"There, there," said the Jew coaxingly. "It was only my cautionnothing more. Now, my dear, about that crib at Chertsey; when is it to be done, Bill, eh ?—when is it to be done? Such plate, my dears, such plate!" said the Jew, rubbing his hands, and elevating his eye. brows in a rapture of anticipation.
"Not at all," replied Sikes coldly.
"Not to be done at all !" echoed the Jew, leaning back in his chair. "No, not at all," rejoined Sikes ; "at least it can't be a put-up job as we expected."
"Then it hasn't been properly gone about," said the Jew, turning pale with anger. "Don't tell me!"
"But I will tell you," retorted Sikes. "Who are you that's not to be told? I tell you that Toby Crackit has been hanging about the place for a fortnight, and he can't get one of the servants into a line."
"Do you mean to tell me, Bill," said the Jew, softening as the other grew heated," that neither of the two men in the house can be got over?" "Yes, I do mean to tell you so," replied Sikes." The old lady has had 'em these twenty year; and, if you were to give 'em five hundred pound, they would'nt be in it."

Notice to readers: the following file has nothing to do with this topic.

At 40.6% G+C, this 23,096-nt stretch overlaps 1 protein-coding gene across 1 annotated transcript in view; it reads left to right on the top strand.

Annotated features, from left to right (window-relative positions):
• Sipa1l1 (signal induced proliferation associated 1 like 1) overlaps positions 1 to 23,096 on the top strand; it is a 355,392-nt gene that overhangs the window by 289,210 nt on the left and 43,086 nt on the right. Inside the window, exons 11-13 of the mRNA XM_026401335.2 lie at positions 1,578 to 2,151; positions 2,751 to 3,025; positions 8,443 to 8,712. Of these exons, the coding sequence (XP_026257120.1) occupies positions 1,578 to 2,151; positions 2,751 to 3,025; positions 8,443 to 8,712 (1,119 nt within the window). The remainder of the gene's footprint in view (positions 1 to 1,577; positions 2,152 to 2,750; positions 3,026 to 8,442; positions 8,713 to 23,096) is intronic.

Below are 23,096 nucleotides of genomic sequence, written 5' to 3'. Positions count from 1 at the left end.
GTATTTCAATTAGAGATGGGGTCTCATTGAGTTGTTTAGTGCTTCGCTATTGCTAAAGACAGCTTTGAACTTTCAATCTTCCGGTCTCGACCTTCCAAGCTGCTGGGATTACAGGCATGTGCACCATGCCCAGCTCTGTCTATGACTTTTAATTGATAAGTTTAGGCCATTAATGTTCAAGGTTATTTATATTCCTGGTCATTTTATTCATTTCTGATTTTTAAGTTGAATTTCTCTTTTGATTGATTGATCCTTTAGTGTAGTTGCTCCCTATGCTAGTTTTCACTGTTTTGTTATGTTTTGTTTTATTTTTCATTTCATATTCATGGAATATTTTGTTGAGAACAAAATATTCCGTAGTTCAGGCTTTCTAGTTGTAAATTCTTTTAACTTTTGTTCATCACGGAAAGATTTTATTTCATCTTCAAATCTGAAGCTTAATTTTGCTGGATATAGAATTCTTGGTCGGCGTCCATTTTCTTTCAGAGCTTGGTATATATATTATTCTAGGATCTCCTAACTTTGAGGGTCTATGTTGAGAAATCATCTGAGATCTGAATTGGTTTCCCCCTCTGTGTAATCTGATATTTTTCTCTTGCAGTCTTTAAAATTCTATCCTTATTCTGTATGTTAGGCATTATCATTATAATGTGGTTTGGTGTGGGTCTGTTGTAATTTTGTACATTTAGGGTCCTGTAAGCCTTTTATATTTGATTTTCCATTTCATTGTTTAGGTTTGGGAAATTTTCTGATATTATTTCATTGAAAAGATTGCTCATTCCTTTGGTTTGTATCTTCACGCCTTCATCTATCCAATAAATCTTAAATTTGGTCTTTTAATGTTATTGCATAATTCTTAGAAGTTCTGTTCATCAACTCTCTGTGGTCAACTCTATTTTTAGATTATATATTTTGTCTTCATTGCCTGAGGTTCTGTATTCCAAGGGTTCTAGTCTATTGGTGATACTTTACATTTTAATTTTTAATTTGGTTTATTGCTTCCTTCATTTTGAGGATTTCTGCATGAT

"But do you mean to say, my dear," remonstrated the Jew, "that the women can't be got over?"
"Not a bit of it," replied Sikes.
"Not by flash Toby Crackit ?" said the Jew incredulously. "Think what women are, Bill."
"No-not even by flash Toby Crackit?" replied Sikes.
he's worn sham whiskers and a canary waistcoat the whole blessed time he's been loitering down there, and it's all of no use."
"He should have tried mustachios and a pair of military trousers, my dear," said the Jew after a few moments' reflection.
"So he did," rejoined Sikes," and they warn't of no more use than the other plant."
The Jew looked very blank at this information, and, after ruminating for some minutes with his chin sunk on his breast, raised his head, and said with a deep sigh that, if flash Toby Crackit reported aright, he feared the game was up.
"And yet," said the old man, dropping his hand on his knees, “its a sad thing, my dear, to lose so much when we had set our hearts upon it." "So it is," said Mr. Sikes; "worse luck!"